When thinking about accessibility, it’s very easy to become overwhelmed by the sheer number of unique and complex requirements that some people have, just to get them through the average day. It can also, unfortunately, be easy to pigeon-hole all disabled people together and assume that they are some sort of minority user group that you can ignore in favour of the fully able-bodied majority. This is wrong, and we hope to demonstrate the importance of inclusive design.
The truth is that a large percentage of your potential users will have some condition or special requirement that will impact how they use your application. Considering this while creating your app is the basis for the design of inclusive apps. By making your app inclusive from the very start of the process, you’ll ensure that you appeal to the widest market possible. Here are some of the reasons why an inclusive design is better for everyone.
1. It is not about disability
According to a government study in 2014, some 11 million people in the United Kingdom were classed as disabled. However, many more people will have issues that affect how they interact with the world around them to varying extents. Here are a few examples:
- Being slightly smaller or larger than average
Is that last point surprising to you? Apple was recently criticised for making their phones unusable for people with smaller hands, simply because the screens have become too big. “People with smaller hands” includes most women, which is a large chunk of the available market to potentially alienate!
A few simple design tweaks can cover most of these issues (see below), but as always when designing an app, the key is to have a clear idea of who your users are and what problem you are trying to solve for them. Don’t assume you know what is “normal”, get feedback from real people; there may be something you’re missing that will be blindingly obvious to the woman who works down the hallway, or to your six-year-old son.
2. It’s all about the environment
We tend to think of disability as an official label that has strict rules and guidelines attached. Remember that the most basic definition is to not be able to do something, and you’ll see that anyone can be disabled, at any time, and for any reason.
If you think of disability as something that the environment does to people, rather than something that is inherent to the person themselves, this quickly becomes much clearer. A person using a wheelchair is not disabled by the cast on their broken leg, but by a world full of staircases and out-of-order lifts. Someone with an autism spectrum disorder is not disabled by the way their brain is wired, but by loud, crowded locations. I myself have a form of photosensitivity that causes me to get a severe headache when exposed to certain frequencies of light. Old CRT computer monitors were a problem for me, so I could not have had a career that involved working on a computer without the invention of LED screens; I would have been disabled by the average 21st century work environment.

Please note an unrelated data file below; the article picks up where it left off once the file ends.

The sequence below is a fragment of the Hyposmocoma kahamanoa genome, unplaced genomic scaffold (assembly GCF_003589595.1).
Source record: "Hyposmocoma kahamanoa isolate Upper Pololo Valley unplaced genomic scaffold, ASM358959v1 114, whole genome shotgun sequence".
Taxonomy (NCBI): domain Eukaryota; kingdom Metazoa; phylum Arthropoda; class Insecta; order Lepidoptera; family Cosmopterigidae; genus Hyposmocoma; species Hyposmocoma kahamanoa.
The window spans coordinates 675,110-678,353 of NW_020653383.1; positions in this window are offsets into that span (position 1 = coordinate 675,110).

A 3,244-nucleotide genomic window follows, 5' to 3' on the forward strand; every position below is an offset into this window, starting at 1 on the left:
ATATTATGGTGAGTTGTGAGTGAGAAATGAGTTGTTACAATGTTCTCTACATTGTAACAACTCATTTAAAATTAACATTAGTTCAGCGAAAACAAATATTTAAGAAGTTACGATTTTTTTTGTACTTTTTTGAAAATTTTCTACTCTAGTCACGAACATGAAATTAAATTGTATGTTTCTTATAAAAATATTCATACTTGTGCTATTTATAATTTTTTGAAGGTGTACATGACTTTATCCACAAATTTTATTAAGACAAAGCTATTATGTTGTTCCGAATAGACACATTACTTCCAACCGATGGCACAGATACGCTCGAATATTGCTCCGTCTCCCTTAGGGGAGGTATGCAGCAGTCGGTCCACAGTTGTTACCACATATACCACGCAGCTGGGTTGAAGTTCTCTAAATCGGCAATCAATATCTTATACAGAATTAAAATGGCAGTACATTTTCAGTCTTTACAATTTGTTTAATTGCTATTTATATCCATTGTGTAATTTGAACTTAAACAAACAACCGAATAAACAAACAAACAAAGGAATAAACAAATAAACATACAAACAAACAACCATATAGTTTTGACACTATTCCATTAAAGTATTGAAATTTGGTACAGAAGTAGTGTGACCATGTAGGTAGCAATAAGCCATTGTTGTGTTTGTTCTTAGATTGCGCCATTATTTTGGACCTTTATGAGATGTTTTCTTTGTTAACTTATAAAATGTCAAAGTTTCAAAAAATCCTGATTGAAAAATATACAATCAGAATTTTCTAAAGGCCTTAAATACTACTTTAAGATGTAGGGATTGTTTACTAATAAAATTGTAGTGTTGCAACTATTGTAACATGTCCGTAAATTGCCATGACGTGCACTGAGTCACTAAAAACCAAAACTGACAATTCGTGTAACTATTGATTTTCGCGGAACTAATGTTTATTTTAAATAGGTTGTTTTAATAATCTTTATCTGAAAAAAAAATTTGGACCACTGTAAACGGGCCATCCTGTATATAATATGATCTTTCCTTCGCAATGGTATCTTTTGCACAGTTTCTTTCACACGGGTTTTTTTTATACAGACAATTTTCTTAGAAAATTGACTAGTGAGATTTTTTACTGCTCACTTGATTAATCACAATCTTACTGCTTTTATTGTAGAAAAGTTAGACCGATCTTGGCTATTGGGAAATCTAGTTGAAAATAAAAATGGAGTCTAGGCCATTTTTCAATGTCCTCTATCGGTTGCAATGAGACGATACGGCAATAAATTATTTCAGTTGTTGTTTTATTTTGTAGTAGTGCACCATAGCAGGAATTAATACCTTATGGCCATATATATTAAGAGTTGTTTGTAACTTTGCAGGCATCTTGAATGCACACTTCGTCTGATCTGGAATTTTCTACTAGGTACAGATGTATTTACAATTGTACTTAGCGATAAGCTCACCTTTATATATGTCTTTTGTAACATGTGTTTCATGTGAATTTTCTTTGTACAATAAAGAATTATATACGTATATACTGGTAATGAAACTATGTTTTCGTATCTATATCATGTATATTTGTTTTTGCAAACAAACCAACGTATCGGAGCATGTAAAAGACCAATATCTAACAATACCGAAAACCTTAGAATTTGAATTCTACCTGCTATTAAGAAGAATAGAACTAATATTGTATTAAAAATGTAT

Otherwise completely able-bodied people can be temporarily disabled by carrying a heavy box with both arms and needing to open a car door, watching a toddler while crossing a busy road, or just by having the sun right in their eyes while trying to read. The same inclusive design features that will help someone who is blind read your white paper, will help someone with a long driving commute catch up on the latest developments while they sit in traffic.
3. The basics aren’t even all that hard
There are a few very simple things that you can do to make sure you are design and building inclusive apps.
- Never use colour alone to show a status or an effect
- Never use sound alone without some sort of visual signal
- Keep all your font sizes above 14pt
- Don’t have anything on the screen that flashes more than three times per second
- Never ask a user to remember information between screens
- Make sure your website is responsive for mobile phones
Something that all these points have in common is that they are much easier and cheaper to put into your app as you build it, rather than having to go back and make corrections later. If you’re feeling a little more technical, try adding the following:
- Make sure that your app is set up to allow keyboard-only controls
- Use ARIA attributes when laying out your page to help screen-reader users
- Add alt-text to all images, and make sure it actually describes the image
- Allow the user to set a font size, and/or select a high-contrast white-on-black mode
Again, each of these is easier to do as development progresses, rather than trying to bolt them on at the end.
There are several resources available to ensure that your app is as inclusive as possible. W3C even has a grading system if you like to actually score points! If you don’t have the expertise or resource to aim for a AAA rating, you can at least get off the starting line with a few simple tweaks here and there.
If you’re designing an app and need help with how to make it accessible, why not get in touch and tell us about your project.